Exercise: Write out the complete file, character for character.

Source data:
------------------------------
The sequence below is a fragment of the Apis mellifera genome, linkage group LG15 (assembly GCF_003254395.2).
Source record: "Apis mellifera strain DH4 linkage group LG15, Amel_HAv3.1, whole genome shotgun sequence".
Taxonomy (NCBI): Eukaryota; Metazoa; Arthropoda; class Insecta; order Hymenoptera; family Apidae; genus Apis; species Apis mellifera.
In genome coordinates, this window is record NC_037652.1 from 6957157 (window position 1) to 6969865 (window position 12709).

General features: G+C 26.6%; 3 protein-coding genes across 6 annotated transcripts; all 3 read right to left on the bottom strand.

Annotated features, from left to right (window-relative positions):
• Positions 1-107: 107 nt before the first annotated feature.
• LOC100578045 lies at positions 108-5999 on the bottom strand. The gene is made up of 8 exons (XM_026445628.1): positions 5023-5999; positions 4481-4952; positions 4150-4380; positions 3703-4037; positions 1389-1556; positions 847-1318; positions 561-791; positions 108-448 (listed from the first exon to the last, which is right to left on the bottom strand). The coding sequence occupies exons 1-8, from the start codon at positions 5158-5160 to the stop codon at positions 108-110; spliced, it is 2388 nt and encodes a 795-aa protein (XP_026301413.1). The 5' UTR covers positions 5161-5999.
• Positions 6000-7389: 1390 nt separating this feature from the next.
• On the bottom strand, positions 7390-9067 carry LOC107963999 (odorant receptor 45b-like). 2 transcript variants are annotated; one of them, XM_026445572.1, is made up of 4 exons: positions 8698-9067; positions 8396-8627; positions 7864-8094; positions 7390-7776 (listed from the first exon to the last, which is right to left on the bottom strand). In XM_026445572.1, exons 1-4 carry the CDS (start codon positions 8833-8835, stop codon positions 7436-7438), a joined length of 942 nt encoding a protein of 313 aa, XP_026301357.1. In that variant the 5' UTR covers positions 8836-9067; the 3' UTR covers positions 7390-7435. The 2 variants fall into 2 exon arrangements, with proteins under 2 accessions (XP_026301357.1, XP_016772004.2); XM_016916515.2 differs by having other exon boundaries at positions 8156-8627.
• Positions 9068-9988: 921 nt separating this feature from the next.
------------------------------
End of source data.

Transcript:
The sequence below is a fragment of the Apis mellifera genome, linkage group LG15 (assembly GCF_003254395.2).
Source record: "Apis mellifera strain DH4 linkage group LG15, Amel_HAv3.1, whole genome shotgun sequence".
Taxonomy (NCBI): Eukaryota; Metazoa; Arthropoda; class Insecta; order Hymenoptera; family Apidae; genus Apis; species Apis mellifera.
In genome coordinates, this window is record NC_037652.1 from 6957157 (window position 1) to 6969865 (window position 12709).

General features: G+C 26.6%; 3 protein-coding genes across 6 annotated transcripts; all 3 read right to left on the bottom strand.

Annotated features, from left to right (window-relative positions):
• Positions 1-107: 107 nt before the first annotated feature.
• LOC100578045 lies at positions 108-5999 on the bottom strand. The gene is made up of 8 exons (XM_026445628.1): positions 5023-5999; positions 4481-4952; positions 4150-4380; positions 3703-4037; positions 1389-1556; positions 847-1318; positions 561-791; positions 108-448 (listed from the first exon to the last, which is right to left on the bottom strand). The coding sequence occupies exons 1-8, from the start codon at positions 5158-5160 to the stop codon at positions 108-110; spliced, it is 2388 nt and encodes a 795-aa protein (XP_026301413.1). The 5' UTR covers positions 5161-5999.
• Positions 6000-7389: 1390 nt separating this feature from the next.
• On the bottom strand, positions 7390-9067 carry LOC107963999 (odorant receptor 45b-like). 2 transcript variants are annotated; one of them, XM_026445572.1, is made up of 4 exons: positions 8698-9067; positions 8396-8627; positions 7864-8094; positions 7390-7776 (listed from the first exon to the last, which is right to left on the bottom strand). In XM_026445572.1, exons 1-4 carry the CDS (start codon positions 8833-8835, stop codon positions 7436-7438), a joined length of 942 nt encoding a protein of 313 aa, XP_026301357.1. In that variant the 5' UTR covers positions 8836-9067; the 3' UTR covers positions 7390-7435. The 2 variants fall into 2 exon arrangements, with proteins under 2 accessions (XP_026301357.1, XP_016772004.2); XM_016916515.2 differs by having other exon boundaries at positions 8156-8627.
• Positions 9068-9988: 921 nt separating this feature from the next.